How to review your ebook

Ebook conversion

Now you have your ebook converted you want to review it in exactly the same way as your readers will.

Opening your ebook

You cannot just double-click an epub file and open it in your browser. The filetypes are not supported in most cases but the ebook won't appear anything like the way it will on a small ereader device. The best way to review your ebook and see how it will look on a range of devices is to use Amazon's Kindle Previewer software which is free to download and is a great way to see your ebook as it will look on a tablet, a phone or a Kindle device.

Understand ebook limitations

Before you review your ebook and make notes on any changes you want, it’s worth reminding yourself what an ebook is and what it is not. By this we mean, it’s important to think about which aspects of an ebook will look similar to a printed book, and which aspects have been made deliberately different. Here are just a few examples.

Fonts: These will be different to your printed book. Many of the fancier fonts that designers use for book typesetting or cover designs are either incredibly expensive to license for use in an ebook, or not available at all. As a result, designers will typically replace particularly stylized heading fonts in an ebook with similar, freely licensed versions. Remember too that the main body text in an ebook will vary from device to device. This one is completely out of your control; each reader will set the font they prefer on their own device.

Layout: Unfortunately, certain layout features available in a printed book are not possible within a reflowable ebook. These include things like wrapping text around images, including images within paragraphs, background images, and text in multiple columns.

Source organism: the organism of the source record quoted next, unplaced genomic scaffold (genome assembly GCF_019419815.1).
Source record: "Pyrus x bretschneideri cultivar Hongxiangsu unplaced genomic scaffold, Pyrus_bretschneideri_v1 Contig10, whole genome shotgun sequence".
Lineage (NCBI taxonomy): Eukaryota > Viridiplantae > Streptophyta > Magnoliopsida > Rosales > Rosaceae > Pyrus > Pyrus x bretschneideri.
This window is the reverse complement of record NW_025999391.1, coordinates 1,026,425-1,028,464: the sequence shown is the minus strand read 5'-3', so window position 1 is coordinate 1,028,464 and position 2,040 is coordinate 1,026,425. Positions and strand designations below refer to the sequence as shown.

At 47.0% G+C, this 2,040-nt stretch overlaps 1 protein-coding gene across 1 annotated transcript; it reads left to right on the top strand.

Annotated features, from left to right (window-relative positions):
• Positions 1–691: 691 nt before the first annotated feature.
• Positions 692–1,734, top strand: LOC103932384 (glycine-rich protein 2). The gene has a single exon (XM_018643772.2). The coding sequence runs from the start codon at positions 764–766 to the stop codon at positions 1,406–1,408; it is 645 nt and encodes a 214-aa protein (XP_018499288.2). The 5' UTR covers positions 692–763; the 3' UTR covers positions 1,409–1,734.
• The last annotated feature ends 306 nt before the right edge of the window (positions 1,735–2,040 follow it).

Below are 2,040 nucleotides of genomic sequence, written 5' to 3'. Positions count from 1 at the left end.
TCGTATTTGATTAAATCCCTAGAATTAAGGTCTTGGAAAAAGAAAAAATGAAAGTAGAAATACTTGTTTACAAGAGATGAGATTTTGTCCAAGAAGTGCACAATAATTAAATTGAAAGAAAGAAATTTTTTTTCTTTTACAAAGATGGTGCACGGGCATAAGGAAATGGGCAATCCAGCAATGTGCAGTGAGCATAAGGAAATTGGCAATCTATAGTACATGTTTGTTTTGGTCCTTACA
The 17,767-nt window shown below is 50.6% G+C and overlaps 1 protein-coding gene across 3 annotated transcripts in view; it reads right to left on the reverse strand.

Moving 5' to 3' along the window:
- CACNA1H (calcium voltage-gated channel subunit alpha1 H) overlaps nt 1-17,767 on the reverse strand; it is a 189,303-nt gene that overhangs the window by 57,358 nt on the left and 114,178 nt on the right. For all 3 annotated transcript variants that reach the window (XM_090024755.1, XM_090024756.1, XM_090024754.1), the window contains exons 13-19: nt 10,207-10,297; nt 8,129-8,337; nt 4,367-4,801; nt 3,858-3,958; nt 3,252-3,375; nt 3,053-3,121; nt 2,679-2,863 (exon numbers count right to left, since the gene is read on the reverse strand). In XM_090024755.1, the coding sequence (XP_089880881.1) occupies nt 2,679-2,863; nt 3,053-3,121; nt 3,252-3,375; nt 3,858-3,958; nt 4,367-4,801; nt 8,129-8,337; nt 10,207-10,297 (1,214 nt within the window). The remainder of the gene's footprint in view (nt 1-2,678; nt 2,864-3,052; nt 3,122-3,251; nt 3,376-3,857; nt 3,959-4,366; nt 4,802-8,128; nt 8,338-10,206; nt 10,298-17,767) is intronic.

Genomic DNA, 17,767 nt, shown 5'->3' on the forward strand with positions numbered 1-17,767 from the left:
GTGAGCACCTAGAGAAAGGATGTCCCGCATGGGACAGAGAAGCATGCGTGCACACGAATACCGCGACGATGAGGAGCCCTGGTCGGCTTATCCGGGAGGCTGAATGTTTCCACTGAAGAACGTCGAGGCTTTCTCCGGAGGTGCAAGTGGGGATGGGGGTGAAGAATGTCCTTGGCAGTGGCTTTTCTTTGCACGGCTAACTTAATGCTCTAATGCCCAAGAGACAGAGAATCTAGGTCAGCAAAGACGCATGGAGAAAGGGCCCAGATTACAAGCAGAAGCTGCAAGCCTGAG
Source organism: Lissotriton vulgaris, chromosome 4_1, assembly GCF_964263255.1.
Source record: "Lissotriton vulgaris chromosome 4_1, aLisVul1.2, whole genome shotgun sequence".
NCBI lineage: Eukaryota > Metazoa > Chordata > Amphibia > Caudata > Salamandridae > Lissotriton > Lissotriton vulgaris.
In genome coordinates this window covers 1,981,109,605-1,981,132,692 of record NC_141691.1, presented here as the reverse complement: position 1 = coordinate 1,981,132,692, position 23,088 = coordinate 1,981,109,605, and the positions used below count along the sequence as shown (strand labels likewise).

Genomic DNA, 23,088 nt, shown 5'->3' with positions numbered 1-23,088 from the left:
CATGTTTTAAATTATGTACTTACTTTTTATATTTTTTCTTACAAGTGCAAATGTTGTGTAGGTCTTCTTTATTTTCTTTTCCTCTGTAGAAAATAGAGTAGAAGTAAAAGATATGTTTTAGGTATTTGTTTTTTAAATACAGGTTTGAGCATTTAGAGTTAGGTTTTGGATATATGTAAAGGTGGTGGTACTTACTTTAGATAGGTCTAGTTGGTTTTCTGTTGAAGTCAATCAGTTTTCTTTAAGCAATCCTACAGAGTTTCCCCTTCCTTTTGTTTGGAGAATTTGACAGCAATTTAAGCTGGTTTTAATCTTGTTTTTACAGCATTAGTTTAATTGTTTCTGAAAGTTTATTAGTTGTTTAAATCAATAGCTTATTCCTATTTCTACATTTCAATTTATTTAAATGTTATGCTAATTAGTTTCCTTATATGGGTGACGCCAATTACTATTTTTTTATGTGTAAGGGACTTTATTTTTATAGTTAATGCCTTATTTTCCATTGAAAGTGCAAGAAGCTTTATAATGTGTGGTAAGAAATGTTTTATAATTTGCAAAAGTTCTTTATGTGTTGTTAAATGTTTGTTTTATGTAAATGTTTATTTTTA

Keeping things together: Often authors hope to keep certain bits of text, headings or images ‘together on the page.’ The problem is that reflowable ebooks don’t have pages. Instead, the text flows freely from one screen to the next, depending on the size of your screen and your settings. If you changed device or reduced the font size, you’d find each ‘page’ looked entirely different. As much as it would be nice to keep things consistent, this often causes problems on e-readers. Trying to force certain things to stay together on the screen can result in lots of empty spaces throughout the rest of the ebook.

Color: Some e-readers are color, and some are in black and white. The most popular e-ink Kindle devices only use black text and images. This means that any elements of your printed book that were in color will now appear in grayscale instead.

Contents: If you have a contents page in your printed book and decide to include the same in your ebook, just be aware that readers will view and use it slightly differently. Designers often hyperlink text in an ebook contents page so that readers can navigate to the right section of the book. However, because of the integral design of an ebook, there is often no need for a separate contents page at all. Instead, you can integrate the table of contents into the ebook software itself. Readers can access this inbuilt navigation from their menu at any time, rather than needing to turn to a specific page.

Flexibility: It’s important that designers are free to optimize your ebook to work on the widest range of devices. This means that it’s best not to try and over constrain your ebook to suit the specific device you happen to view it on and the specific text size you are reading in. While any changes might make the ebook look perfect for you, it is now likely to be less than ideal for people viewing it on other devices.

Mark changes clearly

If you’ve spotted anything that does need to change, the next step is for you to mark those changes nice and clearly. You and your designer both need to feel confident that you’re looking at the same thing. This is particularly tricky with a reflowable ebook. With so many devices and viewing choices, it’s unlikely that two people will see the same things in the same place and the same way. As we’ve said, you can’t use pages as a measure of position on an ebook. An iPad might show 160 pages or screens’ worth of material for a book, whereas a smaller Kindle screen might show 200 for the same material. Things will be in totally different places and positions. As a result, the best way to ensure everyone is looking at the same thing is to add a PDF comment to your book file.